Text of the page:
By Sarah Ismail
The last ten months have been the hardest of most people’s lives, in Harrow and beyond. Unless you’re Jeff Bezos, chances are very high that you’ve lost everything from time with family members to your job.
We’ve been told from the early days of the pandemic that a vaccine would be found and would be the safest way out of the strangeness that has been this decade so far.
When vaccines started to be first found, and then rolled out, at what I soon learned were record speeds, I breathed a sigh of relief and thanked the scientists who have been working round the clock for the last 10 months.
When the Government revealed a list of 9 priority groups for vaccination, I found myself in Group 6. Somewhere in the middle of the priority list, literally.
Physically disabled since birth, I found to some relief in March that my disability is not considered severe enough for me to need to shield. However, my relief at not shielding almost faded when I realised that the 9 priority groups will not, in fact, all be vaccinated together.
Instead, the top 4 priority groups, which quite rightly include shielding people, are being vaccinated first. Still, I was told Group 6 wouldn’t have to wait too long.
I’ve watched the news as vaccinators have jabbed at extremely high rates to bring the country to the point of almost 11 million recorded first doses at the time of writing. I’ve felt relief and hope each time the daily totals of first doses have been revealed.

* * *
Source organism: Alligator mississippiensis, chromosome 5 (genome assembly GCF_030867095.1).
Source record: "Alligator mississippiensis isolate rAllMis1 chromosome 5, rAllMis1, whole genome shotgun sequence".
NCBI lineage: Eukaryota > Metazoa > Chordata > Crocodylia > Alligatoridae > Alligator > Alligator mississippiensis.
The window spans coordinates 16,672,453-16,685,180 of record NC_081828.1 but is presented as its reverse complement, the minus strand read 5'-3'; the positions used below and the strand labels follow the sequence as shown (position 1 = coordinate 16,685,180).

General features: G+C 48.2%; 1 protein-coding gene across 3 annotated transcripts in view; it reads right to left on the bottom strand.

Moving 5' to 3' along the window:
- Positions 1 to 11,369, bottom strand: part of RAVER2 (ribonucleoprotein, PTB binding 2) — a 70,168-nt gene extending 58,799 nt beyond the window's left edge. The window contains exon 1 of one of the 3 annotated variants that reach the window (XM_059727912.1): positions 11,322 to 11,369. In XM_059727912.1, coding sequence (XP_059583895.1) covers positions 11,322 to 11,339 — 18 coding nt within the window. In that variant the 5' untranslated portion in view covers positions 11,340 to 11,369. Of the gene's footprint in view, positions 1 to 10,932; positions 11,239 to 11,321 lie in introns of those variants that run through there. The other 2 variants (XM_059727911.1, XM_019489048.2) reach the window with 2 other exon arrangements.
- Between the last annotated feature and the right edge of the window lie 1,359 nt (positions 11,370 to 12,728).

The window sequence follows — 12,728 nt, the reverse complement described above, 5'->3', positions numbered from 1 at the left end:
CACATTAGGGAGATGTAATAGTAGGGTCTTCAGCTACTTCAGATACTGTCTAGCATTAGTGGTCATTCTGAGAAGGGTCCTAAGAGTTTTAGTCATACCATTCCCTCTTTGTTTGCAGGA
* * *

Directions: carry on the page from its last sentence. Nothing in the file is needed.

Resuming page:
Thankfully, my parents have had their first doses. Family members in group 5 have had theirs too. When I heard this, my relief grew. I have now begun to wait by the phone for a text from Harrow Health as if they were my boyfriend, because surely if Group 5 is open in Harrow and almost 11 million people have been vaccinated nationally, Group 6 won’t have to wait too long, will we?
However, recent reports of vaccine shortages in Harrow have got me wondering, and slightly worrying, again. Vaccine hubs in Harrow have been rescheduling appointments because they’ve been forced to close early or completely on certain days due to these shortages.
So now, even as I watch the national rollout, I find myself caught in the middle of the priority list in more ways than one. Not quite severe enough or old enough to be at high risk, but disabled enough to be concerned about Covid and desperate for that text from Harrow Health.
If national targets are met and local supplies allow, Harrow Health might just text me on Valentine’s Day. Well, a girl can hope, and even in the madness of the pandemic, hope is not in short supply.